The discovery of the highly differentiated structure of the cerebral cortex and of the possibility of strict differentiation of function between its various parts may be counted among the great achievements of science. Accepting these discoveries as proof of the existence of distinct cortical "centers" for various motor or sensory functions, research workers now began to relate more complex mental functions to particular areas of the cortex with far more confidence than hitherto.

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At the close of the nineteenth and the beginning of the twentieth centuries, the neurological literature was replete with case reports of disturbances in complex mental processes of circum- scribed areas of the cerebral cortex, produced by lesions. The observers of these cases did not content themselves with describing the symptoms but also concluded that the corresponding areas of the cerebral cortex are the "centers" for the corresponding impaired functions.

In this way it began to be taught that not only are visual, auditory, and tactile perception localized in the cerebral cortex, but that such complex mental processes as "numbM" sense," "counting," "reading," "active ideation," and "volitional action," as well as even more complex forms, obviously social in origin, such as the "personal and social ego," are also localized. The fruit of these attempts to. He sided with the "topistic" teaching of o.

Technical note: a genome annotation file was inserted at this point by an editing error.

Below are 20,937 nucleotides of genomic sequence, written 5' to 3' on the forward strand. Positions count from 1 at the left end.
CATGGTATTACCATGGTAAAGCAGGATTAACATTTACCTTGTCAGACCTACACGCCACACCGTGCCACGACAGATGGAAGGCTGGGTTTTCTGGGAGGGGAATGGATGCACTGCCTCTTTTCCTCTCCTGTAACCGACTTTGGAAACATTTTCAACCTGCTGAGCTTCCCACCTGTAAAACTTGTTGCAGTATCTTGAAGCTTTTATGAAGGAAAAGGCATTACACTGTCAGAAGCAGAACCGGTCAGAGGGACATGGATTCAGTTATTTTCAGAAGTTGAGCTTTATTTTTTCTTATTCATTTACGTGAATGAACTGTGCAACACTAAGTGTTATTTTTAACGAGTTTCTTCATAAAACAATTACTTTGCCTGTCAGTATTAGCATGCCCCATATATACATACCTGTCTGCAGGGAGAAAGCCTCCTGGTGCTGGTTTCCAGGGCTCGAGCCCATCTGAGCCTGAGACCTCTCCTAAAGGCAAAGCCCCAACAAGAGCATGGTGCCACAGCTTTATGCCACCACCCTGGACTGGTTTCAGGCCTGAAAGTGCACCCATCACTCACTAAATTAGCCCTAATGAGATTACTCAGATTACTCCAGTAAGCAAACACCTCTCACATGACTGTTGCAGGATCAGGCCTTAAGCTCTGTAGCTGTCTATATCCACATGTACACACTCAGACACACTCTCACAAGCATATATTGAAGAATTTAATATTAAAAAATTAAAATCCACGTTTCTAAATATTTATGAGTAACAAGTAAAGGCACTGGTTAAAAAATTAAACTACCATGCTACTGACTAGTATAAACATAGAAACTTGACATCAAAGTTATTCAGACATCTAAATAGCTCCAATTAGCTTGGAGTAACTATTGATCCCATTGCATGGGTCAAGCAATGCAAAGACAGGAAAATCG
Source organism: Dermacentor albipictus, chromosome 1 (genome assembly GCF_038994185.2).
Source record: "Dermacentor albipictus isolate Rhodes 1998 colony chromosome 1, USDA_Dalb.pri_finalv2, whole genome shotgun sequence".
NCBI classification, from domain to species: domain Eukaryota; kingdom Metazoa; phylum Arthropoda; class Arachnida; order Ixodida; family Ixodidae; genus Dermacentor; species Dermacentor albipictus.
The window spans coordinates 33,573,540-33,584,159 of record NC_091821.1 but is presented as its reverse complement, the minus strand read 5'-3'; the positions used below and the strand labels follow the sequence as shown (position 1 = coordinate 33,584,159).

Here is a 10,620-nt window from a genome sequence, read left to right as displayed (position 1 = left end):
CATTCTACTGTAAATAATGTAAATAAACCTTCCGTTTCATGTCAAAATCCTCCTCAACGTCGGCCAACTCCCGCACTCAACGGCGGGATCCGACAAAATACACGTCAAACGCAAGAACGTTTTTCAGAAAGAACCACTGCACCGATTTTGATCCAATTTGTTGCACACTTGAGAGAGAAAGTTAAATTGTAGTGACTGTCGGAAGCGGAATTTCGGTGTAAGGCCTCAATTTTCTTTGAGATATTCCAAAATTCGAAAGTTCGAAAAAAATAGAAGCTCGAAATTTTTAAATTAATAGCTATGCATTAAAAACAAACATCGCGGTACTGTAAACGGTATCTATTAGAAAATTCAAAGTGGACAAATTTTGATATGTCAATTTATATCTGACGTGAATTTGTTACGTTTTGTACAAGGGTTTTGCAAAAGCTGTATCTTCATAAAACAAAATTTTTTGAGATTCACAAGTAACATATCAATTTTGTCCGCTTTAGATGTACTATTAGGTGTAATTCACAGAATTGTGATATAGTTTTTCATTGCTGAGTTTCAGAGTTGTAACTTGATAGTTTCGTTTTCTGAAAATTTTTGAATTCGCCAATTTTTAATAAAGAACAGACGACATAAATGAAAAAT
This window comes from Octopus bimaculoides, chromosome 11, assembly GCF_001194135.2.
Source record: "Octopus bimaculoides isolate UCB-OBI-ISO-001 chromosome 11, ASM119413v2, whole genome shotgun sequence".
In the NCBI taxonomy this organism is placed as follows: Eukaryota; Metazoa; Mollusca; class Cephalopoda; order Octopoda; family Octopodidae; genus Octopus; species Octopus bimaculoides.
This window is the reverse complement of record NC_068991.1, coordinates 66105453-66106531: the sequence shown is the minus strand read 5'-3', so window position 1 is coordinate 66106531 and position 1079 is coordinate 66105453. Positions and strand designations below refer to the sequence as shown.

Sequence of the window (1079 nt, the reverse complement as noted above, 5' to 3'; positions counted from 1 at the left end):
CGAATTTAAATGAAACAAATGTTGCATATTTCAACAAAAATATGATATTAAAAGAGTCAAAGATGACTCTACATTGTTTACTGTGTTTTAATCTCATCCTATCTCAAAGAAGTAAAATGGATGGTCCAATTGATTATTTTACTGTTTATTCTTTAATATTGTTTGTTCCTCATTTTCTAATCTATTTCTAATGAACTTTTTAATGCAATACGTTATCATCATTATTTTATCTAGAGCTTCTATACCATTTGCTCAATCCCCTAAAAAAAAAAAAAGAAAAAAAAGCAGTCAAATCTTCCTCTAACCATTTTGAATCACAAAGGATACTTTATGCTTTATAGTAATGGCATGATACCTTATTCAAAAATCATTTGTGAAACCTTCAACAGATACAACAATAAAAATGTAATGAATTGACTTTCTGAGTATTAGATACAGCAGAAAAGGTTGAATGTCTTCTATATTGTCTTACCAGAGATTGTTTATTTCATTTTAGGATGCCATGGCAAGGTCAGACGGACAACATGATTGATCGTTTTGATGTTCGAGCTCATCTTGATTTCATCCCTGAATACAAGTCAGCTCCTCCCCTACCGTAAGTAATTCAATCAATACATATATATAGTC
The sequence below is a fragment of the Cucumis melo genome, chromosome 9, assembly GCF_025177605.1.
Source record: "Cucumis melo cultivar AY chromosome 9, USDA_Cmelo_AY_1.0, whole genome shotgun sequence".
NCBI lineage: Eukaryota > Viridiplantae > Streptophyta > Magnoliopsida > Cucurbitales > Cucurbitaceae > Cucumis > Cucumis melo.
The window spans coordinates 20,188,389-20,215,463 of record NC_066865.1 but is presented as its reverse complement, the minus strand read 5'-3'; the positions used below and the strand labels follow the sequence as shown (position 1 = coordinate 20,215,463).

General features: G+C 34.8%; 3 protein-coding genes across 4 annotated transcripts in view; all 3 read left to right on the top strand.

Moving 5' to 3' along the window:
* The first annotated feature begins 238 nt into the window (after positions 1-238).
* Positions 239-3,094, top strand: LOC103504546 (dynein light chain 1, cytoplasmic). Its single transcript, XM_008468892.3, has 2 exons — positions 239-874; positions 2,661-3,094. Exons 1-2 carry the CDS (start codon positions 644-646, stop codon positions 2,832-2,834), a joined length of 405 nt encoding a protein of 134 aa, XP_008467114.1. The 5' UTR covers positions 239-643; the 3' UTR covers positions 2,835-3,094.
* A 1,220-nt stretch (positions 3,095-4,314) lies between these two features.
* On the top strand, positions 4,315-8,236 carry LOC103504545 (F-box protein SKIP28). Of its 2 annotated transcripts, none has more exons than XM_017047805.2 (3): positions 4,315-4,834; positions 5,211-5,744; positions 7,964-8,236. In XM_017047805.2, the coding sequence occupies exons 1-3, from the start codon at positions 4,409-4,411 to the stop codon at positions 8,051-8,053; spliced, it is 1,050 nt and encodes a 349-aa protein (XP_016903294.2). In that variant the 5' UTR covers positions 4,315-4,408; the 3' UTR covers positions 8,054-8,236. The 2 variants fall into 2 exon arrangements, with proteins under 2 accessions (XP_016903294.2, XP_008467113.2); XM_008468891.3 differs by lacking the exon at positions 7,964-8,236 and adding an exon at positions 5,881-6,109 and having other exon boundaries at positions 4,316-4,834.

Vogt l, the founder of modern cytoarchitectonics, who postulated that the brain as a whole is composed of small organs "Kleinorgane" , and that each organ is the seat of a particular faculty. These views were subsequently embodied in the basic textbooks on neurology, such as that of Nielsen published in the United States. The suggestions that different areas of the cerebral cortex are highly differentiated in their structure and that complex mental functions are not uniformly related to the various areas of the brain were basically very progressive.

They stimulated the more careful study of the brain and its functions. Nevertheless, the idea that highly complex mental phenomena may be localized in circumscribed areas of the cerebral cortex and that the circumscribed area responsible for a particular function can be directly deduced from a symptom naturally continued to arouse deep misgivings.


For this reason, a century after the impact of the views of Meyer and Haller. At the time that Wernicke demonstrated the importance of the cortex of the left temporal lobe in man for speech, that Fritsch and Hitzig obtained a specific effect from stimulation of the motor area of the cortex, and that Munk observed a disturbance in visual recognition after destruction of the occipital region in a dog, the eminent German physiologist Goltz conducted a series of new experiments in which he extirpated different areas of the cerebral cortex in dogs.

Goltz determined the results of his experiments by observing the changes in the animals' general behavior. After extirpation of different areas of the cerebral hemispheres, the animals developed marked disturbances of behavior, which Goltz interpreted to be the reaction of the brain as a whole. These disturbances subsequently disappeared, the functions were restored, and only a slight awkwardness of movement and lack of coordination remained, the latter being regarded by Goltz as a manifestation of a "general lowering of intellect.